Daniel Duan

Hello World In WebAssembly

Every now and then, I check on the progress of Web Assembly. I did it again around the time of this post and finally found enough tutorials, examples, and working software to get myself started in this area. In doing so, I made a video to demo some progress. (this article includes all the same information and more, so just read on if you don’t have 15 minutes for YouTube).


Our goal:

  1. Use as much built-in tools on a Mac as possible. The web development toolchain scares me.
  2. Target the browser. That’s where the value of WebAssembly is. (Node supports it as well. BUT, WHY THO?)
  3. Build from scratch. In the video I started from mkdir a folder. We should strive to understand details on every level whenever possible. Boilerplates and dependencies should come later.

Things you’ll need:

  1. Safari 11+
  2. Xcode. More specifically, you should be able to run clang in a shell.

The Workflow

Having these things installed, get a copy of The WebAssembly Binary Toolkit (wabt). Build it. The README has detailed instructions. I just went into the folder and ran

make clang-release

This will generate a bunch of binary files in out/clang/Release and you need to make sure you can run them from wherever you want to work on WebAssembly project (so either copy them into a folder included in your PATH environment variable or add the absolute path to out/clang/Release to PATH).

Among the binaries “wabt” builds, wat2wasm takes a .wat file and compiles it to a WebAssembly binary. A .wat is a source file in the text format for WebAssembly, which is in the form of S-expressions. So

wat2wasm main.wat -o main.wasm

…will compile your WebAssembly module in main.wat to generate main.wasm, the binary file. For now, main.wat can be the simplest WebAssembly program:

(module)

Running the binary in a browser demands the bulk of the work. First, we’ll need a web page. It doesn’t need any content other than invoking some JavaScript code.

<!DOCTYPE html>
<html lang="en">
<head>
    <meta charset="UTF-8">
    <title></title>
</head>
<body>
    <!-- The only thing that matters is the following line,
    although having a valid HTML5 page is nice. -->
    <script src="play.js"></script>
</body>
</html>

First, the Javascript logic needs to fetch and instantiate the compiled WebAssembly module. Since this is not a JS or WebAssembly tutorial, I’ll point you to the docmuntation for Fetch API, Promises, and the WebAssembly object for details:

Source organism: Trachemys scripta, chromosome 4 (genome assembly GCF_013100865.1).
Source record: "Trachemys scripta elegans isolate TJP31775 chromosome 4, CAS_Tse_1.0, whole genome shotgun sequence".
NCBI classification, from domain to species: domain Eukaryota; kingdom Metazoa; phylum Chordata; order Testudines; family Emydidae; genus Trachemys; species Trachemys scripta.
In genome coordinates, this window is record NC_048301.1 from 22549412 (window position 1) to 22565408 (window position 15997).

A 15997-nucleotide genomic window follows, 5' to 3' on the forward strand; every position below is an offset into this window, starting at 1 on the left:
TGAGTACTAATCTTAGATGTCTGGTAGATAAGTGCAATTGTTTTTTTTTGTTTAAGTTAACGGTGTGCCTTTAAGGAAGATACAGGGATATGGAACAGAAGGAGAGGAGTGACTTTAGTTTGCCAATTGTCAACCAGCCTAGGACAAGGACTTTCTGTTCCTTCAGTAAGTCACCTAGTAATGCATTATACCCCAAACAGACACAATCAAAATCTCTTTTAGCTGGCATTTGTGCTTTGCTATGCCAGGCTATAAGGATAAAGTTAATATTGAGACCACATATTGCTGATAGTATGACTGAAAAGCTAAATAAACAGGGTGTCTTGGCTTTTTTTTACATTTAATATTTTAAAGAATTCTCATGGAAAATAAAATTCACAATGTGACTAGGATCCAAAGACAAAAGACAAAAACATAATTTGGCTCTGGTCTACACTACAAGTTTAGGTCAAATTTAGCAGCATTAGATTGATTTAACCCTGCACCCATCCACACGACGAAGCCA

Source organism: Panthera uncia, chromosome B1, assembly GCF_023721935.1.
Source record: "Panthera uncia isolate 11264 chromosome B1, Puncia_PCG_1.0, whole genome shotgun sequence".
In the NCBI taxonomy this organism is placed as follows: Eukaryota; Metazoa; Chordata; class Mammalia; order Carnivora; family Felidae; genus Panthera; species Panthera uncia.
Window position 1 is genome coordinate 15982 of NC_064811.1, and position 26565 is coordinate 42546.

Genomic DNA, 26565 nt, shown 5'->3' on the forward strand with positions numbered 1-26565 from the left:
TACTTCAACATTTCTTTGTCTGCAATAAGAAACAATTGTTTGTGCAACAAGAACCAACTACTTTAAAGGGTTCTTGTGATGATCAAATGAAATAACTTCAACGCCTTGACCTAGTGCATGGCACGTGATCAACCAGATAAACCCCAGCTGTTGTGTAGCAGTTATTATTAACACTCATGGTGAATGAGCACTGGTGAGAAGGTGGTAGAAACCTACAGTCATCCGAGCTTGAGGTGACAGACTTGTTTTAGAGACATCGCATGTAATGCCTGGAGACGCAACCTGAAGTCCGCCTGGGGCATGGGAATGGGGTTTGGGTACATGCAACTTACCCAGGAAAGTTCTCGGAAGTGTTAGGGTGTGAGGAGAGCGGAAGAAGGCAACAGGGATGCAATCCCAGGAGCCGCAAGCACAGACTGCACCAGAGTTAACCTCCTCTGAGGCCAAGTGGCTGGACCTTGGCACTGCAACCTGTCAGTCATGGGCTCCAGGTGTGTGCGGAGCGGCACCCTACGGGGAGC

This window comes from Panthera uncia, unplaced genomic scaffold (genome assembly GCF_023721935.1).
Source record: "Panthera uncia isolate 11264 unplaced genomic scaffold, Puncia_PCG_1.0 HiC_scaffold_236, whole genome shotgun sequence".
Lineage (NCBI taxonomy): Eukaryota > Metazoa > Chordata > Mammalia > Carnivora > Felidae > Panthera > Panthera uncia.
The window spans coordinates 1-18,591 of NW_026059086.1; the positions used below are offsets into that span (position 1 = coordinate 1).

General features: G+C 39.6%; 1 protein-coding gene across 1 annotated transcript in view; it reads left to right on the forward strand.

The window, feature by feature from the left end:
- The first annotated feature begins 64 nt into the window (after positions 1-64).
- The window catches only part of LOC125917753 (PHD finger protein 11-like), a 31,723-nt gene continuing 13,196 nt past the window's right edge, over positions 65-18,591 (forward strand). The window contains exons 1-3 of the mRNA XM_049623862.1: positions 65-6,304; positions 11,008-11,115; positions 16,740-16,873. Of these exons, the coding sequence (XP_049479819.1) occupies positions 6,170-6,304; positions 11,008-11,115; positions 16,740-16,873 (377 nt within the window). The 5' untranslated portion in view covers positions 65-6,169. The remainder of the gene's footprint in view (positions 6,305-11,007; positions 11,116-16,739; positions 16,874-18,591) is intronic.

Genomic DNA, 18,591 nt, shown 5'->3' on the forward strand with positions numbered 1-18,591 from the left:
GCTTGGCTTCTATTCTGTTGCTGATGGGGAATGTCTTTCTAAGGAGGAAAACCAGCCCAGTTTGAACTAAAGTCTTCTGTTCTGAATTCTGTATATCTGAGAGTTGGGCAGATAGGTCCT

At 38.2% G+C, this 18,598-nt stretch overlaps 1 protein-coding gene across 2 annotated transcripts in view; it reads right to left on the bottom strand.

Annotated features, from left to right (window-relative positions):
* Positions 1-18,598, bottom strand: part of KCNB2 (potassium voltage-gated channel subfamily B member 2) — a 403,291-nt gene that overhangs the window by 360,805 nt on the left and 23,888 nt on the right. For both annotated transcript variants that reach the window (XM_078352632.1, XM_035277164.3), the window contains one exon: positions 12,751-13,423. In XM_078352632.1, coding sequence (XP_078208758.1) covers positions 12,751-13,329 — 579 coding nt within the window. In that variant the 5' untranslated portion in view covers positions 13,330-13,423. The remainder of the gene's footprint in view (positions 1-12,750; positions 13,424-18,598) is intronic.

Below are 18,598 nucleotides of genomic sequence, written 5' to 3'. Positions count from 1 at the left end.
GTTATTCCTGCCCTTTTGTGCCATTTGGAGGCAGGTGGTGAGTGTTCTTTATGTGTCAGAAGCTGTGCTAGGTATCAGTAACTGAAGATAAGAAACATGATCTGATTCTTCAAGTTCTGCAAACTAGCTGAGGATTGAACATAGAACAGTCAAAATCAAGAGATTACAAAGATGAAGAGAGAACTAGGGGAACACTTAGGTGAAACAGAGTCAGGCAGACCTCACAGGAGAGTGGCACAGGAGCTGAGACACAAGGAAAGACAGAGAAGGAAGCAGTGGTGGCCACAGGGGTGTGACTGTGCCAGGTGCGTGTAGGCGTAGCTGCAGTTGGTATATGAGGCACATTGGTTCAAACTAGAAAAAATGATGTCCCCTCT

fetch("main.wasm").then(reponse =>
    reponse.arrayBuffer()
).then(bytes =>
    WebAssembly.instantiate(bytes, {})
).then(result =>
    result.instance
).then(main);

This snippet fetches main.wasm (adjust this URL according to your choosing), instantiate it, then pass it into a function named main, we can put a placeholder logic for it for now:

function main(wasm) {
    console.log(wasm);
}

Before we move on, you’ll find that simply opending your HTML file in browser and looking at developer console won’t work. Safari would complain about cross-domain request error for fetch. So we need to serve these resources locally. I usually use the built in server module from Python standard library for this kind of things:

# In your source folder, run
python -m SimpleHTTPServer

Now go to http://localhost:8000 and click on your HTML file. If everything went well, you should see a WebAssembly instance logged in the developer console.

Congratulations! You can start writing WebAssembly locally. Just remember to re-compile main.wat with wat2wasm whenever you want to test things out in browser.

An Actual “Hello, World!” Implementation

This is my implementation:

(module
  ;; Allocate a page of linear memory (64kb). Export it as "memory"
  (memory (export "memory") 1)

  ;; Write the string at the start of the linear memory.
  (data (i32.const 0) "Hello, world!") ;; write string at location 0

  ;; Export the position and length of the string.
  (global (export "length") i32 (i32.const 12))
  (global (export "position") i32 (i32.const 0)))

In other words, we expose information of the linear memory we manipulated to the JavaScript environment. Things that has been exported will show up as properties of exports of the WebAssembly instance. We can access them in the main JavaScript functions:

function main(wasm) {
    const memory   = wasm.exports.memory;
    const length   = wasm.exports.length;
    const position = wasm.exports.position;
    ...
}

Then it’s just plain-old Javascript (tho I had to steal it from tutorials). memory.buffer is of type ArrayBuffer. We need to convert it into a string and log it to the console:

function main(wasm) {
    const memory   = wasm.exports.memory;
    const length   = wasm.exports.length;
    const position = wasm.exports.position;

    const bytes = new Uint8Array(memory.buffer, position, length);
    const s = new TextDecoder('utf8').decode(bytes);

    console.log(s);
}

Et, voilà! Hello, World! hot off a Web Assembly module in your developer console. To conclude, I personally like to use a Makefile to streamline some of the typing. Here’s what I used for this demo:

compile:
	wat2wasm main.wat -o main.wasm

serve:
	python -m SimpleHTTPServer

Conclusion

No fancy schmancy Javascript build stack, no 3rd-party code dependency. Write code, compile, run on your (virtual, in browser) machine, repeat. That sounds like “assembly” to me!